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Bring in the Noise
by Thad Brown

VIBRA 9000 and VIBRA 7000 Software synth.

-What it is and what it does-

The digital audio revolution has brought with it both an inevitable knee jerk analog backlash, and a slightly healthier tendency toward respect for what good analog gear can do for sound. Recently this trend has shown up in that previously unabashedly digital world of synthesizers. European trip hop, techno, and ambient, along with Stateside hip hop and folks like Beck have helped bring the analog fetish to the synth world. Guitar players have long known that sometimes just the right guitar tone can make a tune, and synth players are finding that same kind of "killer tone" can be had from the right (usually analog) synth. The first time I noticed just how much a really great analog synth sound could make a tune was when I heard "The Chonic" by Dr. Dre. Nearly every song had the unmistakable whistling Mini Moog, and it pretty much always sounded great, and helped make that record sound new, unique and killer.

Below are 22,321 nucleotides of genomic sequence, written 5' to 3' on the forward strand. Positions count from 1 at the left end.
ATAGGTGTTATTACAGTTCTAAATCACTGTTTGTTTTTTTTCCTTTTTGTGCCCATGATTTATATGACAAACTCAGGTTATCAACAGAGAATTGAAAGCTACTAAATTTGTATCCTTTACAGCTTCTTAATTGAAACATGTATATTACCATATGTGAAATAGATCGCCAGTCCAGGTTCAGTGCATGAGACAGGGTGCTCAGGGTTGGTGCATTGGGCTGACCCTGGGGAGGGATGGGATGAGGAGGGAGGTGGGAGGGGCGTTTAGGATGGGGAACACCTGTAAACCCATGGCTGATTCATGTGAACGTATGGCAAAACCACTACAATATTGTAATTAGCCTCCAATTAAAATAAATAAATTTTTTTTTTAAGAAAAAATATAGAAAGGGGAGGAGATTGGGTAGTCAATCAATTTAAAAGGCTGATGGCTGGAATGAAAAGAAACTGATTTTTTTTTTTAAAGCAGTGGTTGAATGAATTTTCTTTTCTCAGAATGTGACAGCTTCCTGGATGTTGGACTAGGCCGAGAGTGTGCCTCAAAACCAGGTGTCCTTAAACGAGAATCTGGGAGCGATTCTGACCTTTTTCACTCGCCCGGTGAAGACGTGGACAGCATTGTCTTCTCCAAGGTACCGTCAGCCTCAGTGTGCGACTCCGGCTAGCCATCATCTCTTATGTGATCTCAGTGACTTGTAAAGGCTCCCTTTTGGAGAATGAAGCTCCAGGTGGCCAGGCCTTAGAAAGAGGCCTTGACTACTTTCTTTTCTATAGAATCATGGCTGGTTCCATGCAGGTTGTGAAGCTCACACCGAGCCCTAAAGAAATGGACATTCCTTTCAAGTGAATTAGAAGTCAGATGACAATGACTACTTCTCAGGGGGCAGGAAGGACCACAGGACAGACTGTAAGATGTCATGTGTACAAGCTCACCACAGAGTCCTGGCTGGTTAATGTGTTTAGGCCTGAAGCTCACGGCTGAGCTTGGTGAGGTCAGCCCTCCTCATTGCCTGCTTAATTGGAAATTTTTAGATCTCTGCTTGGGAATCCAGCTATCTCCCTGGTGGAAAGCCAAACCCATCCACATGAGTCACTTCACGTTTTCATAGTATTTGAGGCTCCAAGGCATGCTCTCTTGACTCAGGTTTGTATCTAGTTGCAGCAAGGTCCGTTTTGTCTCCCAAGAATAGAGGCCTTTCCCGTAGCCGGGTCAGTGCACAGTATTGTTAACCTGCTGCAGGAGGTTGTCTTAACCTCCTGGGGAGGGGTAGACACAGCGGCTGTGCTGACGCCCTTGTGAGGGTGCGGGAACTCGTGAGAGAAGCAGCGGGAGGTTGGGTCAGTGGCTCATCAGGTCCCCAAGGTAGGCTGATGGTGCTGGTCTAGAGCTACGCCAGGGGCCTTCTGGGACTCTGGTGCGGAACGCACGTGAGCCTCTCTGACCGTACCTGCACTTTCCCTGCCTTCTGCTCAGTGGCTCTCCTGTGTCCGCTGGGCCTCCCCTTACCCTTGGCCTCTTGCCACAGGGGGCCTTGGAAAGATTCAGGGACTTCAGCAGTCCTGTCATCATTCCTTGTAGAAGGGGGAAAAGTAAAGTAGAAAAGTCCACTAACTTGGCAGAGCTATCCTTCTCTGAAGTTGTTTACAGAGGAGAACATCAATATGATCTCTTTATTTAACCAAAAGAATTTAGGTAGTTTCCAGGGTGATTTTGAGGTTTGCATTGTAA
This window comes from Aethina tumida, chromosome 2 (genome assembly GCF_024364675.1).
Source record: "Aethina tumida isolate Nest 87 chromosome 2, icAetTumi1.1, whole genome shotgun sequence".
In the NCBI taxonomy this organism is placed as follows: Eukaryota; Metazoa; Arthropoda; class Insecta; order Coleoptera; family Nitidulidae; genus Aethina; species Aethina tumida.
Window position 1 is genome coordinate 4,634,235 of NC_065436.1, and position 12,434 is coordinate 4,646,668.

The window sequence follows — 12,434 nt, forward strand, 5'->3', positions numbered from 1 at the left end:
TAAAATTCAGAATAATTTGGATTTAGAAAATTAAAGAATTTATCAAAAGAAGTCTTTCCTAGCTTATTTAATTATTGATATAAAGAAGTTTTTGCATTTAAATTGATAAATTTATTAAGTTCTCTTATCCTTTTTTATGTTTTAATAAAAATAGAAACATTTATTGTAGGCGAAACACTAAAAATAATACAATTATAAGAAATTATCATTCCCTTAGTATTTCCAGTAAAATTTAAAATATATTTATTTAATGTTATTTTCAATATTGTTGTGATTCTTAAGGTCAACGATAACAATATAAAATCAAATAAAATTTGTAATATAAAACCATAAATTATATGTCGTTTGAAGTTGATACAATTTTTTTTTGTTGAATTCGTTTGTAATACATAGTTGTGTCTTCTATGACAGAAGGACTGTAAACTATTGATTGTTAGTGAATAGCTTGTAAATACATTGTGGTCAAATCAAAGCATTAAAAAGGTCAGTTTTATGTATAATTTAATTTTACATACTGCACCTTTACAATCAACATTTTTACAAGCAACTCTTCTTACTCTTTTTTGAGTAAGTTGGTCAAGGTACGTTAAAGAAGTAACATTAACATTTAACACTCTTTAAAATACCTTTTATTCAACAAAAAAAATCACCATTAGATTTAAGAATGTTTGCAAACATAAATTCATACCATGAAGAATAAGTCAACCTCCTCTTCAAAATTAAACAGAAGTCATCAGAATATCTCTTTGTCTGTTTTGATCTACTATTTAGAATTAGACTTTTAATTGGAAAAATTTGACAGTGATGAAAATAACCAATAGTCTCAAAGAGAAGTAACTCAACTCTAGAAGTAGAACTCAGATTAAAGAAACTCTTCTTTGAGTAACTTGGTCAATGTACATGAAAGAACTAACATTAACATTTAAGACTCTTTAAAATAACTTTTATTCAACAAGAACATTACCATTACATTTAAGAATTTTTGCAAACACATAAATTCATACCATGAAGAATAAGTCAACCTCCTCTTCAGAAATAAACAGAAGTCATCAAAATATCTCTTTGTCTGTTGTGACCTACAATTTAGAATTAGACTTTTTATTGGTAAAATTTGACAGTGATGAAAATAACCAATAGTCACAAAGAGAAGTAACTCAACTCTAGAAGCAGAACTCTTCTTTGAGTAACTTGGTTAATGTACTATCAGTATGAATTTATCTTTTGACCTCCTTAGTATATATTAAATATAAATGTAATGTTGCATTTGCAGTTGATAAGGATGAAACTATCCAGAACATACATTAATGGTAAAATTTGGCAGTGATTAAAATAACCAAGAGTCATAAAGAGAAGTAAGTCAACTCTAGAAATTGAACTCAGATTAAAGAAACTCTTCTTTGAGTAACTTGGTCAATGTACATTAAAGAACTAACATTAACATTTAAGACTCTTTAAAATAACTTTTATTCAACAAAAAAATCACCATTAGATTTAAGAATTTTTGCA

The Koblo Vibra package is one of the newest attempts to get this kind of sound and feel from a computer. Various other companies are working in the same waters, but it is still a fairly wide open field. The Vibra 9000 is a true stereo software synth with two oscilators, three envelopes, six selectable filters, two LFOs, an extensive Modulation matrix and an arpegiator. You can save and load presets on the fly, export your sonic madness to a Sound Designer II file to load into your sampler or multi track app, and control pretty much everything via MIDI if you wish. The Vibra 7000 (included) is exactly the same thing, but it's mono, so you can do your wacky panning instead of having a stereo field, and it takes only half the DSP horsepower. Both synths have every parameter on one screen, and you can twist and turn anything on the screen via the mouse or MIDI and get immediate feedback, just like an old analog monster. You can get more info at

Click for 116k Full Size Version